EWHA's Research Power for Science & Engineering
January, 2024
EWHA's Research Power for Humanities, Arts & Social Sciences


Electrochemical CO2 removal from Oceanwater


By Prof. Seoni Kim
Department of Environmental Science and Engineering

Research on efficiently removing carbon dioxide (CO₂) from the atmosphere has gained significant global attention to mitigate climate change. Recently, a promising approach to reducing atmospheric CO₂ levels involves directly extracting it from seawater. The ocean, being the primary absorber of CO₂ from the atmosphere, has historically absorbed around 30-40% of all anthropogenic CO₂ emissions

Conventional methods for CO₂ removal from seawater have utilized a bipolar ion exchange membrane stack, applying voltage and acidifying seawater through water electrolysis. In this process, bicarbonates in the water are converted into CO₂ molecules, which are then removed under vacuum conditions. However, challenges include the high cost of bipolar ion exchange membranes and increased complexity and costs associated with applying high voltages at both ends of the stack or introducing additional chemicals


To address these issues, a collaborative research team led by Prof. Seoni Kim from the department of environmental science and engineering at Ewha Womans University, Prof. T. Alan Hatton from the department of Chemical Engineering at MIT, and Prof. Kripa B. Varanasi from the department of Mechanical Engineering at MIT has developed a novel system that does not require adding chemicals to the electrolyte and eliminates the need for a bipolar ion exchange membrane.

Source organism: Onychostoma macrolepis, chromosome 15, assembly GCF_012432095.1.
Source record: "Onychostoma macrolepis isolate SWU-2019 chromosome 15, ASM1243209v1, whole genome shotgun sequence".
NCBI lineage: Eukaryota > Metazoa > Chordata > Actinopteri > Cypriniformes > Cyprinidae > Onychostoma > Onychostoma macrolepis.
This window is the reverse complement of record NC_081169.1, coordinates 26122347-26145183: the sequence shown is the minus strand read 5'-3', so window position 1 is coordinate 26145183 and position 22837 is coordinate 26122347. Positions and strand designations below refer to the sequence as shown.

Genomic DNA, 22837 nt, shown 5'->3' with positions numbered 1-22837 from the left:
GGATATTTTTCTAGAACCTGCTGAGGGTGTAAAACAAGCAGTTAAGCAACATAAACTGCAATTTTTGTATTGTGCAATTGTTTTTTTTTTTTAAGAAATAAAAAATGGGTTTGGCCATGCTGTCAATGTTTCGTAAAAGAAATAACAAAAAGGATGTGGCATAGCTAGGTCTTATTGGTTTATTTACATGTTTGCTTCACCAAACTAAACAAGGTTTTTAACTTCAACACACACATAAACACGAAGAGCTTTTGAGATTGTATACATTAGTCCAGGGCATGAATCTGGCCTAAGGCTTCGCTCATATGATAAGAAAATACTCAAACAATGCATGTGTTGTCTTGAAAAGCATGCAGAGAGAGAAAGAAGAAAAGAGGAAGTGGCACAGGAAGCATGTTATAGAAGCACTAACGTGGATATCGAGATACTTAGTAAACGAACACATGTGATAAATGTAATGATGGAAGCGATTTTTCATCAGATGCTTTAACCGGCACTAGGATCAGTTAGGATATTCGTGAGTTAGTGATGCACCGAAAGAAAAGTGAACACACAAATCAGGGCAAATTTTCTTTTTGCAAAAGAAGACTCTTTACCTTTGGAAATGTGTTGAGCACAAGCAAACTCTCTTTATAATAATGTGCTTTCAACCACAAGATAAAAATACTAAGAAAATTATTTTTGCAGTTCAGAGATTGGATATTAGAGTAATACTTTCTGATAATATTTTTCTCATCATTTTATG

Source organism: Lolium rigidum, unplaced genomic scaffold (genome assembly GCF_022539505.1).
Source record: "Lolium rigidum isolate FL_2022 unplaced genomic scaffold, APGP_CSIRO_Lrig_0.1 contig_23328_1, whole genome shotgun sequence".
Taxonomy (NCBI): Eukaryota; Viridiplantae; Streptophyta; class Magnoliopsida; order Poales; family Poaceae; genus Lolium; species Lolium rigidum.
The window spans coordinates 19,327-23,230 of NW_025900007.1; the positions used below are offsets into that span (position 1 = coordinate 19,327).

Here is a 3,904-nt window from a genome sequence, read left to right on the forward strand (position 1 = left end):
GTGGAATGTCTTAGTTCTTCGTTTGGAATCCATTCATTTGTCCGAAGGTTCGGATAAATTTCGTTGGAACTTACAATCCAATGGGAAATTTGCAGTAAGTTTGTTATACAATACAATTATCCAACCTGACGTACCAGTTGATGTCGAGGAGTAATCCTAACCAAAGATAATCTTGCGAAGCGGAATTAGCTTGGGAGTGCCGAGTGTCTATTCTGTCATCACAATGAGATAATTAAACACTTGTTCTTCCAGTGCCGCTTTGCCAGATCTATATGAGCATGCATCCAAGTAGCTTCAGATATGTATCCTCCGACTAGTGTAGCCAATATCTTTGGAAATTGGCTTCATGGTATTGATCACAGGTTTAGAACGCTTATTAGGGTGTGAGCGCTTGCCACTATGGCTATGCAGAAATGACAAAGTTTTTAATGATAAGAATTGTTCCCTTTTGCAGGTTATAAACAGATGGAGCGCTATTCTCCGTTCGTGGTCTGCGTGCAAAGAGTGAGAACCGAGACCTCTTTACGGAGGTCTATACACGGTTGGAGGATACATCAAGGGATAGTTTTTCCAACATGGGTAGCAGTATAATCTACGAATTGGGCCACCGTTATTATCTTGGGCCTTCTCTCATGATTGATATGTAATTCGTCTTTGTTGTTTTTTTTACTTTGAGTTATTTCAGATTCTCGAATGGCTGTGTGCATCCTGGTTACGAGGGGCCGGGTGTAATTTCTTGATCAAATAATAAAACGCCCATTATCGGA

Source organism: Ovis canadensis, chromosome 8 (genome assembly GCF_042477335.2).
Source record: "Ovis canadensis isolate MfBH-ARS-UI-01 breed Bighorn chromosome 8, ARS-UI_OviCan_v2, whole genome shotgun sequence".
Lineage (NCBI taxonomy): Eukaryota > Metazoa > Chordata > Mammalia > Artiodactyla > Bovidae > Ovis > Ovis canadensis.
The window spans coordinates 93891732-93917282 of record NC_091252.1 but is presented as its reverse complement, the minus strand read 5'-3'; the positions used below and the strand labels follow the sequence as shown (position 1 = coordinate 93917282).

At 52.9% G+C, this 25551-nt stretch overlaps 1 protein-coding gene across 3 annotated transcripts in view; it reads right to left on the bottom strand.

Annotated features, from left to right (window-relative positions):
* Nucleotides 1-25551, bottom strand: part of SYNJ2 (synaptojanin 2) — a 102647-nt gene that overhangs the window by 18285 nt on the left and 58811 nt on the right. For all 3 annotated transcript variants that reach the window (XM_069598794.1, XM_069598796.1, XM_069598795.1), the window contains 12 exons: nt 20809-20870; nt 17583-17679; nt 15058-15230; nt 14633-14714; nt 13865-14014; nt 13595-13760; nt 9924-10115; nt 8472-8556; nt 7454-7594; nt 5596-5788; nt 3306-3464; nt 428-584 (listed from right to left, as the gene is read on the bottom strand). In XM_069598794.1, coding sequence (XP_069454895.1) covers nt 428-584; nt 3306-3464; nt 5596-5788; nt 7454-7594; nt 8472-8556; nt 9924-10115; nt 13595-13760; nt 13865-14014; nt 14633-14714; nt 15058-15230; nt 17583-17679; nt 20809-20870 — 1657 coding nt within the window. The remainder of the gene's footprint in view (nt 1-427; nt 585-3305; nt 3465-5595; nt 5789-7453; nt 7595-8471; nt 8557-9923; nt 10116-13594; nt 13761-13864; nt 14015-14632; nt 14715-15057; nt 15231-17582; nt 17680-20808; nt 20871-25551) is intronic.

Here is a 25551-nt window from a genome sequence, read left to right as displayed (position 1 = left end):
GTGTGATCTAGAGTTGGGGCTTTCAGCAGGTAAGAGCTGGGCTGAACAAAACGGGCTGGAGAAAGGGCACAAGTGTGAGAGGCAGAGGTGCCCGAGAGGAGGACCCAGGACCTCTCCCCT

Figure General principle of the chloride-mediated electrochemical pH swing system for CO2 removal from ocean water on the left. Electrochemical reactions at bismuth (red) electrode and silver (blue) electrode in each step, and subsequent CO2 release in the acidified oceanwater on the right.

The devised process proved to be simpler in design compared to previously reported methods, yet demonstrated higher energy efficiency in capturing CO₂. In this process, the researchers first acidify seawater in the first cell, converting bicarbonates into CO₂, which is then collected in gas form. In the subsequent step, the water supplied to the second cell undergoes a reverse reaction to recover protons. The resulting acidic solution is then converted back to an alkaline state before being released back into the ocean. By repeating these steps, the system allows for continuous extraction of CO₂ from seawater.

* Related Article
Seoni Kim, Michael P. Nitzsche, Simon B. Rufer, Jack R. Lake, Kripa K. Varanasi, T. Alan Hatton, Asymmetric chloride-mediated electrochemical process for CO2 removal from oceanwater, Energy & Environmental Science, Energy & Environmental Science, Volume 16, Issue 5, pages 2023-2044, February 2023

52, Ewhayeodae-gil, Seodaemun-gu, Seoul 120-750 Korea
Tel +82-2-3277-2114  Fax +82-2-393-5903
Mobile View